2.8 out of 5 stars
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Most Helpful Customer Reviews

9 of 11 people found the following review helpful By Honest Abe on December 31, 2004
Format: Mass Market Paperback
I found Enchantment to be a 288 paged whine. It is a story of a girl named Hannah. I was given this story to read for a "coming of age" theme. This character NEVER meets this requirement, she is stuck in immaturity and I was unable to feel empathy or anything for Hannah. There was no order or plot and nothing ever seemed to happen. It was well written considering that the story had nothing. But witty did not save the book. I thought it was dreadful.
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5 of 6 people found the following review helpful By TawnTawn on September 15, 2004
Format: Mass Market Paperback
According to an article she wrote for Allure, this is Ms. Merkin's autobiography. At least up until age 26. Basically it is a memoir of her growing up years, her need for her mother's love, and her mother's complete lack of interest in the fact that she needed that love. With six children in a strict Orthodox Jewish household, it wasn't as though her mother did not have the time to spare for each child; she was just busy with invitations to business dinners, phone calls, and spending time with her husband. Her father was a millionaire businessman, but she was never interested in obtaining his attention. It was her mother whom Ms. Merkin obsessed over.

Her mother was German, and wanted to become a surgeon. If she had, she certainly wouldn't have had a very friendly bedside manner. When Hannah (Daphne) cried, she was told "Your tears don't move me". The children's nurse was allowed to do as she pleased: bang Hannah's head against the wall, spank all the children with their pants pulled down, even kicking one of them. When Hannah asked her mother why she had married her father, she was told it was none of her business. When she and one of her young sisters fought, her mother told them that they were both bitches.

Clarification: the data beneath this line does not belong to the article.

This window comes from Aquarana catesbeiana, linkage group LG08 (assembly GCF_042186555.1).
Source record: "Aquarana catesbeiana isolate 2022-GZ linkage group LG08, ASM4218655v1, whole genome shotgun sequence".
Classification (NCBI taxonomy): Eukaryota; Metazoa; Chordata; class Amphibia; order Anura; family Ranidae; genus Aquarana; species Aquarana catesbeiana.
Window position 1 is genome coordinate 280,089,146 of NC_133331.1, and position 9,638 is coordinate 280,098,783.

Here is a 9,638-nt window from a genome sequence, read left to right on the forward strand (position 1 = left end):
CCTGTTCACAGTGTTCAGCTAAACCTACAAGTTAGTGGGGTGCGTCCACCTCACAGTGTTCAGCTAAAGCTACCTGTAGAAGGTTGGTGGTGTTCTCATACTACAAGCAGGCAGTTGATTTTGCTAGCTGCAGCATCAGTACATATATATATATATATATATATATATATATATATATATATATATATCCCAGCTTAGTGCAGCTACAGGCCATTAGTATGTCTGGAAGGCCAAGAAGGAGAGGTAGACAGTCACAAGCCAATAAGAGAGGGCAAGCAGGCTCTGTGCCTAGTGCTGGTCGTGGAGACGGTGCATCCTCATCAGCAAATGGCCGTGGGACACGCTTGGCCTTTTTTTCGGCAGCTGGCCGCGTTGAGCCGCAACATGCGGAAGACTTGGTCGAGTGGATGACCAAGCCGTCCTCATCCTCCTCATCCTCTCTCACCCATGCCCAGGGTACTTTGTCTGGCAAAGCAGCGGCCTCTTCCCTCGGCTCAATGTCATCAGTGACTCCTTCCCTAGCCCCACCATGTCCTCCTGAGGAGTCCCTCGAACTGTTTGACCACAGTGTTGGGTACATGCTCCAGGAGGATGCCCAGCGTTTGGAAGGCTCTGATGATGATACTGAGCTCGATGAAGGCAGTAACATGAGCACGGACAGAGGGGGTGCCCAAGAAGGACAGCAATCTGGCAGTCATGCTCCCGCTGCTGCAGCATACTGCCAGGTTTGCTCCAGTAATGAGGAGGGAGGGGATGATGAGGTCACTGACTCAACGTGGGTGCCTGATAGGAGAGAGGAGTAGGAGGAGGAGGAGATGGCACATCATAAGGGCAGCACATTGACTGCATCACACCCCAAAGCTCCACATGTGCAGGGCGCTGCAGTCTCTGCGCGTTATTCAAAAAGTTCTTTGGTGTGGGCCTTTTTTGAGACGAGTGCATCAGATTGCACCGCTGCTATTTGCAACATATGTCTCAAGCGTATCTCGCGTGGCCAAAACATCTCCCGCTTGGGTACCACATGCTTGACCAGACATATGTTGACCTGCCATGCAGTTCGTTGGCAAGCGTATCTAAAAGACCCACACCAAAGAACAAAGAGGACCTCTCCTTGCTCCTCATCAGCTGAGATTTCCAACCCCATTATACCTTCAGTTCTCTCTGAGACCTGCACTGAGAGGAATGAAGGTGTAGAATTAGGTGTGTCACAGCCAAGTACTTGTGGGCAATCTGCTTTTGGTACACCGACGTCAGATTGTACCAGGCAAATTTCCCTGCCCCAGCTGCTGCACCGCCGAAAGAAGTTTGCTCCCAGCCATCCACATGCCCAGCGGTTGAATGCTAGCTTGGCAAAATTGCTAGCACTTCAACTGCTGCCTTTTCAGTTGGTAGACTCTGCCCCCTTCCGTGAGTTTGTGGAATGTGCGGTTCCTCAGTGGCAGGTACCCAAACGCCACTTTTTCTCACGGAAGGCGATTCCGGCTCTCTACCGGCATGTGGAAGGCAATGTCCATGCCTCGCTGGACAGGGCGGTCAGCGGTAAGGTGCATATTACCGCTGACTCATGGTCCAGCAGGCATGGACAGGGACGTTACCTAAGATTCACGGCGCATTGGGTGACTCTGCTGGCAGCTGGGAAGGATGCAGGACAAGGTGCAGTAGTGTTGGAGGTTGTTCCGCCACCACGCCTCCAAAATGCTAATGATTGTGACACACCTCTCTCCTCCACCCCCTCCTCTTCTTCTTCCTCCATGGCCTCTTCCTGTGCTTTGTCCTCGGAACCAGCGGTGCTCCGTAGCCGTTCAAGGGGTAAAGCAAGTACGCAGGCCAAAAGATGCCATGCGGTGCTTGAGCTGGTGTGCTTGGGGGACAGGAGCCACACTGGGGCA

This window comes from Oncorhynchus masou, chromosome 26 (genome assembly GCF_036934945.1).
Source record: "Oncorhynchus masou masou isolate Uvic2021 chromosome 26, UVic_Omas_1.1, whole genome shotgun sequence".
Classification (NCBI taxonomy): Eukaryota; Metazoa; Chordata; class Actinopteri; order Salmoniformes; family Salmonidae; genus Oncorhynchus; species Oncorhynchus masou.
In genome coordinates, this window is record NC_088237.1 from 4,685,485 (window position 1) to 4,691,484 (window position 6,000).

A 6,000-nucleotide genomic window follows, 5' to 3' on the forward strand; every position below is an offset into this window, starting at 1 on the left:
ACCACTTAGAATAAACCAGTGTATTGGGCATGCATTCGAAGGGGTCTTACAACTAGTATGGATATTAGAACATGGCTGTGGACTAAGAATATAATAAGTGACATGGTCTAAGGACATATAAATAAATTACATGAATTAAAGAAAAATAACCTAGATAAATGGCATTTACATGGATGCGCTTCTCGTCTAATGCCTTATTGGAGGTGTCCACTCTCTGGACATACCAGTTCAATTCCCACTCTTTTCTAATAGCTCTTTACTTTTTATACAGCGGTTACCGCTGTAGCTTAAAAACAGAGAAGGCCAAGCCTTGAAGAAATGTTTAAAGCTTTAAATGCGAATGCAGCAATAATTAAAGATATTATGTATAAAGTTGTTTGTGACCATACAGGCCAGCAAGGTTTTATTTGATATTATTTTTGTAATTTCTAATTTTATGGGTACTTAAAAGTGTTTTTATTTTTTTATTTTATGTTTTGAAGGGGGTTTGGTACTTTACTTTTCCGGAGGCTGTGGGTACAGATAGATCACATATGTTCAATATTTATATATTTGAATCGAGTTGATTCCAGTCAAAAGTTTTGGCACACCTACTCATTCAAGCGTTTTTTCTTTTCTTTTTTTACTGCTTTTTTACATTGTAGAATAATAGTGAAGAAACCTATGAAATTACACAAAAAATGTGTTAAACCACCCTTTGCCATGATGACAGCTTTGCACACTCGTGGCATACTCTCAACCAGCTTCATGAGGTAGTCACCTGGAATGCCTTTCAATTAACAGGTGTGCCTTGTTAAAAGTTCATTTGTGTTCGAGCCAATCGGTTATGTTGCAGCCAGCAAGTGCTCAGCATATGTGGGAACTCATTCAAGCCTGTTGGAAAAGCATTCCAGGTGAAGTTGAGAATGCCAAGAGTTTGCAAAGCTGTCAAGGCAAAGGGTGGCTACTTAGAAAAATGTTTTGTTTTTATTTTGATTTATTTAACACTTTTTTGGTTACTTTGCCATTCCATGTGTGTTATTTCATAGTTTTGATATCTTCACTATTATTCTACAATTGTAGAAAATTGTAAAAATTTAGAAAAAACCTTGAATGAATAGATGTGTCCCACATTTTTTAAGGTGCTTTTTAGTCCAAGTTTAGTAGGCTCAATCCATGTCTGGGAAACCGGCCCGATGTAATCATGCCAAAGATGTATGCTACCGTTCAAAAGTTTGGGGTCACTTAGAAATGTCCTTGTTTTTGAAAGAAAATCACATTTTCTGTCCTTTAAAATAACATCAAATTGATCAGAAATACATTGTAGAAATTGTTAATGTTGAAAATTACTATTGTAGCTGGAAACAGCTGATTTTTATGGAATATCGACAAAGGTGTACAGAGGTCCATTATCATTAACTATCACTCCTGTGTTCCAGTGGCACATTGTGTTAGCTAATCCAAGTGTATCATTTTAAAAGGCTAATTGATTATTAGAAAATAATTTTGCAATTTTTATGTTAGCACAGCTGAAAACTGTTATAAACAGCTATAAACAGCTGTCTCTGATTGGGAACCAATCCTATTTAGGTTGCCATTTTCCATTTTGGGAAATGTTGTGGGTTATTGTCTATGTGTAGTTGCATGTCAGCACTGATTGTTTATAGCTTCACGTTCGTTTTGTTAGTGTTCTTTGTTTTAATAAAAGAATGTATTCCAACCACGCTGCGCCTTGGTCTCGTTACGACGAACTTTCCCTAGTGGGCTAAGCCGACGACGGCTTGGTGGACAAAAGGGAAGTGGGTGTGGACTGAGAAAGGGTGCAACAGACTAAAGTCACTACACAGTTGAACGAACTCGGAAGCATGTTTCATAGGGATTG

Although this was an apparently very wealthy (3 or 4 maids, the children's nurse, cook, laundress, chauffeur, a beach house with a pool) family, and Hannah took trips and had expensive (if not the ones she would have chosen for herself) clothes, it reminds you that there can be different kinds of abuse within a family. What you see on the outside is not always what is on the inside. This book reminds me of Small Sacrifices by Ann Rule.
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By Erica Manfred on August 26, 2013
Format: Mass Market Paperback Verified Purchase
It arrived without a cover for the seat so I returned it. not sure if this is the case with all of them or not.
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3 of 6 people found the following review helpful By A Customer on June 24, 1999
Format: Paperback
What most impressed me about this novel was how believable the characters and situations were, such that it read like an autobiography more than something someone just made up and put together into a novel. Merkin's prose is effective and enchanting.